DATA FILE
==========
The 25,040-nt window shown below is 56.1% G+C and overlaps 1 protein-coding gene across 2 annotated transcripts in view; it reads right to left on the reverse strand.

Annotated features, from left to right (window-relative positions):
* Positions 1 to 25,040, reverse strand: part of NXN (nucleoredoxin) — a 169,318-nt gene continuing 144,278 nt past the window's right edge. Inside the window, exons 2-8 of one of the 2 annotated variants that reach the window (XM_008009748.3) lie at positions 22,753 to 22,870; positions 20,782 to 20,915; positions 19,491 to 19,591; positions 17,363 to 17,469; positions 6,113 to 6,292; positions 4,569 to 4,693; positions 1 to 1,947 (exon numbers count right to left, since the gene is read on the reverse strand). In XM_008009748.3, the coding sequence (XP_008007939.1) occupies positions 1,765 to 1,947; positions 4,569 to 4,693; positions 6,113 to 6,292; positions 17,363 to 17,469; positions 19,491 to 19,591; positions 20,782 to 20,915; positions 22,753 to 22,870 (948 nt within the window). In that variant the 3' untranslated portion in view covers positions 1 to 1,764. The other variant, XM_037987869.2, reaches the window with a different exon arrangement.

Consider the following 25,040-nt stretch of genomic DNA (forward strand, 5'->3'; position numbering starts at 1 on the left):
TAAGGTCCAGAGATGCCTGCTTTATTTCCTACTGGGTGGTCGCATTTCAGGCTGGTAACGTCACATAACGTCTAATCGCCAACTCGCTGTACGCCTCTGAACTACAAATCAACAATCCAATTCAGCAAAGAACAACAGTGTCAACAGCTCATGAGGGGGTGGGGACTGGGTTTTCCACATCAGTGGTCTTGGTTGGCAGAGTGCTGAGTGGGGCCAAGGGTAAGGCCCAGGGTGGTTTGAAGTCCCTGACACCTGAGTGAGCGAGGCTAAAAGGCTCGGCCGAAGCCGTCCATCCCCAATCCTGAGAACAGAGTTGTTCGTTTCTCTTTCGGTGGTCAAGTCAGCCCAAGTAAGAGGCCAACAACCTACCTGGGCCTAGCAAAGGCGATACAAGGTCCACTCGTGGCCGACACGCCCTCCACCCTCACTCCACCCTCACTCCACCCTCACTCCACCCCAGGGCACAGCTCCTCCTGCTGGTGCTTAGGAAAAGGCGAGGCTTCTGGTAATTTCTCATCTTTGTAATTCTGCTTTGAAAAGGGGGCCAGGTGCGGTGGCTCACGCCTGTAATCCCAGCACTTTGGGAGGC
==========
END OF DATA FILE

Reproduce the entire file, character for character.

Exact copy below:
The 25,040-nt window shown below is 56.1% G+C and overlaps 1 protein-coding gene across 2 annotated transcripts in view; it reads right to left on the reverse strand.

Annotated features, from left to right (window-relative positions):
* Positions 1 to 25,040, reverse strand: part of NXN (nucleoredoxin) — a 169,318-nt gene continuing 144,278 nt past the window's right edge. Inside the window, exons 2-8 of one of the 2 annotated variants that reach the window (XM_008009748.3) lie at positions 22,753 to 22,870; positions 20,782 to 20,915; positions 19,491 to 19,591; positions 17,363 to 17,469; positions 6,113 to 6,292; positions 4,569 to 4,693; positions 1 to 1,947 (exon numbers count right to left, since the gene is read on the reverse strand). In XM_008009748.3, the coding sequence (XP_008007939.1) occupies positions 1,765 to 1,947; positions 4,569 to 4,693; positions 6,113 to 6,292; positions 17,363 to 17,469; positions 19,491 to 19,591; positions 20,782 to 20,915; positions 22,753 to 22,870 (948 nt within the window). In that variant the 3' untranslated portion in view covers positions 1 to 1,764. The other variant, XM_037987869.2, reaches the window with a different exon arrangement.

Consider the following 25,040-nt stretch of genomic DNA (forward strand, 5'->3'; position numbering starts at 1 on the left):
TAAGGTCCAGAGATGCCTGCTTTATTTCCTACTGGGTGGTCGCATTTCAGGCTGGTAACGTCACATAACGTCTAATCGCCAACTCGCTGTACGCCTCTGAACTACAAATCAACAATCCAATTCAGCAAAGAACAACAGTGTCAACAGCTCATGAGGGGGTGGGGACTGGGTTTTCCACATCAGTGGTCTTGGTTGGCAGAGTGCTGAGTGGGGCCAAGGGTAAGGCCCAGGGTGGTTTGAAGTCCCTGACACCTGAGTGAGCGAGGCTAAAAGGCTCGGCCGAAGCCGTCCATCCCCAATCCTGAGAACAGAGTTGTTCGTTTCTCTTTCGGTGGTCAAGTCAGCCCAAGTAAGAGGCCAACAACCTACCTGGGCCTAGCAAAGGCGATACAAGGTCCACTCGTGGCCGACACGCCCTCCACCCTCACTCCACCCTCACTCCACCCTCACTCCACCCCAGGGCACAGCTCCTCCTGCTGGTGCTTAGGAAAAGGCGAGGCTTCTGGTAATTTCTCATCTTTGTAATTCTGCTTTGAAAAGGGGGCCAGGTGCGGTGGCTCACGCCTGTAATCCCAGCACTTTGGGAGGC